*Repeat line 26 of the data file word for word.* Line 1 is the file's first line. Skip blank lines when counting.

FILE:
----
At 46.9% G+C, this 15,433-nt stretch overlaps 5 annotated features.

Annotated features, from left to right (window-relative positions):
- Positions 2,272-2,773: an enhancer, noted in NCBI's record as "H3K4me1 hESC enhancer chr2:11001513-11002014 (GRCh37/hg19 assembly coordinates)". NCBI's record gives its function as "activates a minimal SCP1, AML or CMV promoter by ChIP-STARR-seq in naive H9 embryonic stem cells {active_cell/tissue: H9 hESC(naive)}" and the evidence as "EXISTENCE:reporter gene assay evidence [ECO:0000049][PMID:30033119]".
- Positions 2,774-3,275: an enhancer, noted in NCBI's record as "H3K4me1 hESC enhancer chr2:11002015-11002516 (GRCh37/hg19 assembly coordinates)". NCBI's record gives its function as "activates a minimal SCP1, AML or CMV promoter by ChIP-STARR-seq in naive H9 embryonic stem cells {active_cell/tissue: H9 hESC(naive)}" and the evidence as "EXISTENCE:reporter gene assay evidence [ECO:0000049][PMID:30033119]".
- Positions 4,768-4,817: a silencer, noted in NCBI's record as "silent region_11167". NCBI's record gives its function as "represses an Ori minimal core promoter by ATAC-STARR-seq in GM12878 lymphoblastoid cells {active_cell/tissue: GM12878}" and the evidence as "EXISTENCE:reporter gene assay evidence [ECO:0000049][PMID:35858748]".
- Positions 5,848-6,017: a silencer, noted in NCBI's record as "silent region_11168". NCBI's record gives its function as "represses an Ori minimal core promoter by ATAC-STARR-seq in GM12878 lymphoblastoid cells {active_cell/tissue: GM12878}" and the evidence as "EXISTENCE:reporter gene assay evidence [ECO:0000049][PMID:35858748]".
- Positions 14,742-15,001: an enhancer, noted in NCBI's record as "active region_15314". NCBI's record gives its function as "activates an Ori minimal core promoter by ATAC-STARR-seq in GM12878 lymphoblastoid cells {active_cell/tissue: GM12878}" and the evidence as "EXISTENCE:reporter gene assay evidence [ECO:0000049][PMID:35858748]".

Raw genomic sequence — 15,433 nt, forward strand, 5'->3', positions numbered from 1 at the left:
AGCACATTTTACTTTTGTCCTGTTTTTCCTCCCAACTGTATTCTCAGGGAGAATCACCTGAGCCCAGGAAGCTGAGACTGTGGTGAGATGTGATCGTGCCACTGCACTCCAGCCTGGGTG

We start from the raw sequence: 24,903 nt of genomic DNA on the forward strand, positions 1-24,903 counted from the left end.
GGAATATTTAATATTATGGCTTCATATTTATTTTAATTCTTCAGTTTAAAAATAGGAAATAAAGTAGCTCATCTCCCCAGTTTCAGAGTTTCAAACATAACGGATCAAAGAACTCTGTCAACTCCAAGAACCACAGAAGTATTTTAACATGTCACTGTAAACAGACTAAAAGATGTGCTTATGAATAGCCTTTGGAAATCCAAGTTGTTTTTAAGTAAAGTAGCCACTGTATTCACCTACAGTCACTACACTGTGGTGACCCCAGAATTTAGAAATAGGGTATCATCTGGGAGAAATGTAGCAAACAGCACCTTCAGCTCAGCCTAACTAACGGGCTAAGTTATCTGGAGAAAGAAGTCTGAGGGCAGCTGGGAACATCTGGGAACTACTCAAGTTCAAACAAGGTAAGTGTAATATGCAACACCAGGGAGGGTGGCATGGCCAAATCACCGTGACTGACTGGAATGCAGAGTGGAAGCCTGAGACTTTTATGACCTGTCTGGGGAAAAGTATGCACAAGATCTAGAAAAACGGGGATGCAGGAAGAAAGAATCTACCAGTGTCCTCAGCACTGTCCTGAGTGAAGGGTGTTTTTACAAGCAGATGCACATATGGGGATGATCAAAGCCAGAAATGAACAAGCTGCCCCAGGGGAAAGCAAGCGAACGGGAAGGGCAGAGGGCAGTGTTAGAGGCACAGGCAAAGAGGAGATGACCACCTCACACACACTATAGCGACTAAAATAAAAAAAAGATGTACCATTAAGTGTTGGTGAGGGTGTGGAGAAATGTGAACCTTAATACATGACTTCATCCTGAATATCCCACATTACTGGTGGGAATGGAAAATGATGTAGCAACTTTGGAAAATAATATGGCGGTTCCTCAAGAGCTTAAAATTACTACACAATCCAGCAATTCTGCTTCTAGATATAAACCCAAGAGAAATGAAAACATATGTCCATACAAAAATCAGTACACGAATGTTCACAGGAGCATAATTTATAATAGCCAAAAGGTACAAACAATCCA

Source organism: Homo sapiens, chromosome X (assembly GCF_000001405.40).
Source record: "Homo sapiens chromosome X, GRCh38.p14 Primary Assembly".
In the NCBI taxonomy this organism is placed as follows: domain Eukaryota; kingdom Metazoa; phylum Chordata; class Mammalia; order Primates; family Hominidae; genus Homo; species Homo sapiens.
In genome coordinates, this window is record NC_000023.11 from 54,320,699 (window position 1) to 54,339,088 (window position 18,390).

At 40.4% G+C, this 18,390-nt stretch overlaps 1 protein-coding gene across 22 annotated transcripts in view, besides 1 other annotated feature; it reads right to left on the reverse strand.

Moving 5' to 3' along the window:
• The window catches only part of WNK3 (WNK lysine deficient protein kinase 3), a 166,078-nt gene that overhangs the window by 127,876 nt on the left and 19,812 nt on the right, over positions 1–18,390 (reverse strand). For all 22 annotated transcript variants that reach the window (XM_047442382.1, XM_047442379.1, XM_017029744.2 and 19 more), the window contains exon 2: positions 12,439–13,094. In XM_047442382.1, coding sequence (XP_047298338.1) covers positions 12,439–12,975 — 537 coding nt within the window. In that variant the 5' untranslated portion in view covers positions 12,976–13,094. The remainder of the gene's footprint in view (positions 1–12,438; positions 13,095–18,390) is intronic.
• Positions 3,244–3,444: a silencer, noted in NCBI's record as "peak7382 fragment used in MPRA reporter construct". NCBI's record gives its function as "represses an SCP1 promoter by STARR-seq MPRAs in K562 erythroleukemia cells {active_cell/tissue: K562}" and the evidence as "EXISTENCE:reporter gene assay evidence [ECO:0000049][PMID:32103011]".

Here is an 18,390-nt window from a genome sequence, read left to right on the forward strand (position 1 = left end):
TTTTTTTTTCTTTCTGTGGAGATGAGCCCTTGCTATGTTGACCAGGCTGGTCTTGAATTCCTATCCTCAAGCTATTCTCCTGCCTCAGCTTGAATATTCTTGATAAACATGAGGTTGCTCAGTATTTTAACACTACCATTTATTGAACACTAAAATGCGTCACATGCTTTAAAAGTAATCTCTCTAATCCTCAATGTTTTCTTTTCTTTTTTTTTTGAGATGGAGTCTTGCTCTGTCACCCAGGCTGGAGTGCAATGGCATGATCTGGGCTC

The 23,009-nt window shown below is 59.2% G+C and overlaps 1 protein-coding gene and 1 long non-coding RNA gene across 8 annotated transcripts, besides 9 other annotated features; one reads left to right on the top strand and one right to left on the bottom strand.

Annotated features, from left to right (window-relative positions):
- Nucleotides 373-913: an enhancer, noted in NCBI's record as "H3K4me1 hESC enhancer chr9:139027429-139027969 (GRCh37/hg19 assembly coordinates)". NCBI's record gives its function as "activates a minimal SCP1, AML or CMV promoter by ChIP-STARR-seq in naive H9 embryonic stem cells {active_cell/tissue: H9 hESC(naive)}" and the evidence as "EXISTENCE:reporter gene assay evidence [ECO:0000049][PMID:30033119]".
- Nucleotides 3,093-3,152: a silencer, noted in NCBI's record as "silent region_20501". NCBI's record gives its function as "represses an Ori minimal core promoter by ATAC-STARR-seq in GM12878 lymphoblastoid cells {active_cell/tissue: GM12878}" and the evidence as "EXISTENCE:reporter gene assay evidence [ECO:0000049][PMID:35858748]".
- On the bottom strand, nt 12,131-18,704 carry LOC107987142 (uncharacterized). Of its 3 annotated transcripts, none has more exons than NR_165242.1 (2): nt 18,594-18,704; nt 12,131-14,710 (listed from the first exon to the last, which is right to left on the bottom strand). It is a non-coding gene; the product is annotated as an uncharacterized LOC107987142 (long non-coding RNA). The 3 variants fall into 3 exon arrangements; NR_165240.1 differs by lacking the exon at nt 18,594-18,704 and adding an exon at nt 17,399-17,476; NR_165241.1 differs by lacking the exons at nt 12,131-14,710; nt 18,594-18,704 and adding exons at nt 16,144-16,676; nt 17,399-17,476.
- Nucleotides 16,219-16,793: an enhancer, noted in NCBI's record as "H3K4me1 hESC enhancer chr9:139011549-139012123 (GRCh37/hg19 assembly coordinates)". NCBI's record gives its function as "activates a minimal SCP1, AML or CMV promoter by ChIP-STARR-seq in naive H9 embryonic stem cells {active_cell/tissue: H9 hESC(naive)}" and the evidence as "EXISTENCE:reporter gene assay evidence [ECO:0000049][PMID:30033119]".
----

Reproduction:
- On the bottom strand, nt 12,131-18,704 carry LOC107987142 (uncharacterized). Of its 3 annotated transcripts, none has more exons than NR_165242.1 (2): nt 18,594-18,704; nt 12,131-14,710 (listed from the first exon to the last, which is right to left on the bottom strand). It is a non-coding gene; the product is annotated as an uncharacterized LOC107987142 (long non-coding RNA). The 3 variants fall into 3 exon arrangements; NR_165240.1 differs by lacking the exon at nt 18,594-18,704 and adding an exon at nt 17,399-17,476; NR_165241.1 differs by lacking the exons at nt 12,131-14,710; nt 18,594-18,704 and adding exons at nt 16,144-16,676; nt 17,399-17,476.